Hungary allows entry for Israeli workers to manage kosher food shortage amid COVID-19

Hungary allows entry for Israelis with jobs in kosher food industry to work at one of the only kosher slaughterhouses in Europe still open.

Tags: Hungary Kosher
Arutz Sheva Staff ,

Workers arriving to Hungary
Workers arriving to Hungary
The Jewish Communities Association in Hungary

As many around the world continue to suffer from the coronavirus pandemic, orthodox Jewish communities are also carrying the necessary burden of handling a significant shortage in the supply of kosher food. In the wake of such developments, the Hungarian government, which has imposed a lockdown due to COVID-19, is allowing entry for Israelis with jobs in the kosher food industry to work at one of the only kosher slaughterhouses in Hungary and Europe that remain open.

The orthodox Jewish communities in Europe have seen a significant decrease in the supply of kosher meat and poultry. Since the start of the coronavirus pandemic, countless workers in the kosher food industry have been unable to fly to kosher slaughterhouses most of which are located in just a select number of countries such as Poland and Spain. Even in a scenario in which flights are available, the workers must first enter quarantine for a two-week period, which only serves to create more of a delay for the employees to get to work. Moreover, many of the slaughterhouses have been forced to close as they have not been logistically prepared to operate throughout the pandemic.

One of the largest kosher meat suppliers in Europe stressed: "Every day that passes, the supply of kosher food continues to shrink. We have closed slaughterhouses, and who knows when we will be able to return to the routine that we were used to beforehand. The losses are huge. More than a few kosher traders will permanently close, and there will not be many others who will open.״

Against the backdrop of such developments, the Hungarian government in cooperation with the Nezer Hakashrut kosher food company and the Hungarian Jewish Communities Association (EMIH) led by Rabbi Shlomo Koves, has over the past month, built a procedural basis that includes full health monitoring of the health status of kosher food workers in Israel before they even arrive in Hungary. In this process, 6 shohatim (kosher slaughterhouse workers) have arrived almost two weeks ago and six more arrived earlier this week.

Nezer Hakashrut, which has specialized in organizing teams of workers in the kosher meat industry, known as sheichita of meat kosher slaughtering of animals, for many years, said: “We have been performing Shechitah in a number of countries for many years. Creativity is an integral part of this industry. The adjustments we had to make during this very complicated time appeared completely unrealistic at first. However, we were able to make everything work due to the full cooperation of all actors involved including the Hungarian government, the Jewish community and kosher food industry. There is no doubt that we all have made a breakthrough in the world of kosher food and the kosher food industry in particular, as a result of the crisis that has been forced upon us.”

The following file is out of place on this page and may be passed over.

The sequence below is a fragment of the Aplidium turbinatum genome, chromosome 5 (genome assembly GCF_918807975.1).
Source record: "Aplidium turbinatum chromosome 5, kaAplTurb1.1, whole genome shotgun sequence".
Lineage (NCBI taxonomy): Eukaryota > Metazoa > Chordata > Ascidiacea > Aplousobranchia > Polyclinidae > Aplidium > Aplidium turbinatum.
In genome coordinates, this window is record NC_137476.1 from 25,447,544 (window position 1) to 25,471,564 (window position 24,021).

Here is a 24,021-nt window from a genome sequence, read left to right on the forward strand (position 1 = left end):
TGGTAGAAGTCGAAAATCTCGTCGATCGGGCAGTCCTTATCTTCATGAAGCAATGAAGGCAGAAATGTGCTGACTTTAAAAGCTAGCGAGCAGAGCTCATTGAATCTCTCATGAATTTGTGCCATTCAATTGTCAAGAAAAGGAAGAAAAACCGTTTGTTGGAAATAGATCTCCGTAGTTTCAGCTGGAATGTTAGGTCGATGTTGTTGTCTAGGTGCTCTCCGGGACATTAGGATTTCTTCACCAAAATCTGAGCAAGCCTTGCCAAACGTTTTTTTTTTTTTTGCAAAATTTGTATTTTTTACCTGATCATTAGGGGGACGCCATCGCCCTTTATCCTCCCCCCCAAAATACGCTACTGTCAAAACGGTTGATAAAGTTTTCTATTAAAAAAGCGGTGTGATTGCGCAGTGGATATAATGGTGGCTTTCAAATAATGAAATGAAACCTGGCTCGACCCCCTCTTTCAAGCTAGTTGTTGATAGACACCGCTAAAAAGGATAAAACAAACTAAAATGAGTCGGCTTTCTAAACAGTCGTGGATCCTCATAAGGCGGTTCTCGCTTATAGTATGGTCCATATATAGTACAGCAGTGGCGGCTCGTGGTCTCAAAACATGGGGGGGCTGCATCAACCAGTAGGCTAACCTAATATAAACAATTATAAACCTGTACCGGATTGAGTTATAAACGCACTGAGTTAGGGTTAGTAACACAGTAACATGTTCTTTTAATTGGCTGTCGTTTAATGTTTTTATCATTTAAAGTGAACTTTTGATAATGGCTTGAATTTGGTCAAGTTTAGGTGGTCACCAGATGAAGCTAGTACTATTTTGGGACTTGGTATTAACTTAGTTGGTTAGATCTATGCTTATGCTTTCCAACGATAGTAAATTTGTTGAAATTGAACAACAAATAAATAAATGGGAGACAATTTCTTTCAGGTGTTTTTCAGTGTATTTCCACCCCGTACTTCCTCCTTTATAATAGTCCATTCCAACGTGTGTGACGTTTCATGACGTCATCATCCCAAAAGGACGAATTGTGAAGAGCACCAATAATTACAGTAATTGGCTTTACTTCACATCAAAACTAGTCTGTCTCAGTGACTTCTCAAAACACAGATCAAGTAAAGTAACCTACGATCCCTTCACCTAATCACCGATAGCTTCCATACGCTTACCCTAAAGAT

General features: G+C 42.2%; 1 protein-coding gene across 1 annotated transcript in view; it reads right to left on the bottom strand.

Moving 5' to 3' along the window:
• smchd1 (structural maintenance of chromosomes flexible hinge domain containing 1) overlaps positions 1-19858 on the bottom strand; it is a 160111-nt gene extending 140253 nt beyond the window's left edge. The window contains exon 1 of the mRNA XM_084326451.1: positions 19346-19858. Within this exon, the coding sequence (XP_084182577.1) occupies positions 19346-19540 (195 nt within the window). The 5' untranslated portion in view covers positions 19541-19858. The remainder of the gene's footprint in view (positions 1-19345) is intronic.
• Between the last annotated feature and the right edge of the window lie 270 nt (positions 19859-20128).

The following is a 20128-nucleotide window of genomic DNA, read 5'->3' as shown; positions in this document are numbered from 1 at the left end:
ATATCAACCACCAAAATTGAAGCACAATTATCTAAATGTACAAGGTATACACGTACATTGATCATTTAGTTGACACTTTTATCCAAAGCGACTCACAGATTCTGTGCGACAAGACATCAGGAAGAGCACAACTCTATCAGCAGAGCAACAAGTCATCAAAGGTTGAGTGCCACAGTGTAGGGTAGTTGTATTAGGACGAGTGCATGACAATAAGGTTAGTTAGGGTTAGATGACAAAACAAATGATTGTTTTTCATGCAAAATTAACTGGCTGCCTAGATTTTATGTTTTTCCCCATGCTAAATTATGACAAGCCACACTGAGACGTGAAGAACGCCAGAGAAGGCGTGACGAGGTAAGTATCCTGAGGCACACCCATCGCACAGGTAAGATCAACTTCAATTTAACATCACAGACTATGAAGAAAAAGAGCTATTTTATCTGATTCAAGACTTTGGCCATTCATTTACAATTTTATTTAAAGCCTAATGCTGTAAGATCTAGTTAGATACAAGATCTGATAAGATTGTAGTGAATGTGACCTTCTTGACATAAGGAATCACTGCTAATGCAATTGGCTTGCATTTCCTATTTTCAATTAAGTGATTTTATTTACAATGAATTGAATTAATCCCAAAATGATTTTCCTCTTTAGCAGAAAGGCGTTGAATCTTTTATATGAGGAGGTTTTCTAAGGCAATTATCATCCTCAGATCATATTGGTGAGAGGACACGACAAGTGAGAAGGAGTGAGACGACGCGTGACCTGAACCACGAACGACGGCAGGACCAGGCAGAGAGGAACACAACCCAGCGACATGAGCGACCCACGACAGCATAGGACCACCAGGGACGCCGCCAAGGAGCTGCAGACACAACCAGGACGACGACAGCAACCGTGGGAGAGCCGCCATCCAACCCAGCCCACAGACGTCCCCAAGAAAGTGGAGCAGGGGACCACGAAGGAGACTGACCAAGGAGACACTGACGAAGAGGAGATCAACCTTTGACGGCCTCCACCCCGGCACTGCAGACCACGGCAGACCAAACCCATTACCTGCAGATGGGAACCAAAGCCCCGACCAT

“It is of a great significance that in such historical period when a pandemic not only causes immeasurable economic and social damages, but also contributes to the increase of anti-Semitism worldwide, the Hungarian government shows openness in enabling the seamless operation of the kosher food supply throughout Europe” – said Rabbi Menachem Margolin, Chairman of the European Jewish Association (EJA).

Rabbi Shlomo Koves said: "Our goal immediately after Passover was unequivocal. We needed to begin Shechitah and respond to the plight of the Jewish communities in Hungary and Europe. When we approached the Hungarian government, they responded to the challenge and built a medical tracking program in Israel, helping to prevent any delay in the arrival of workers at kosher slaughterhouses upon landing in Hungary. There is no doubt that while there are those in the world who choose to fan the flames of anti-Semitism, Hungary is choosing to be a role model against such sentiment."



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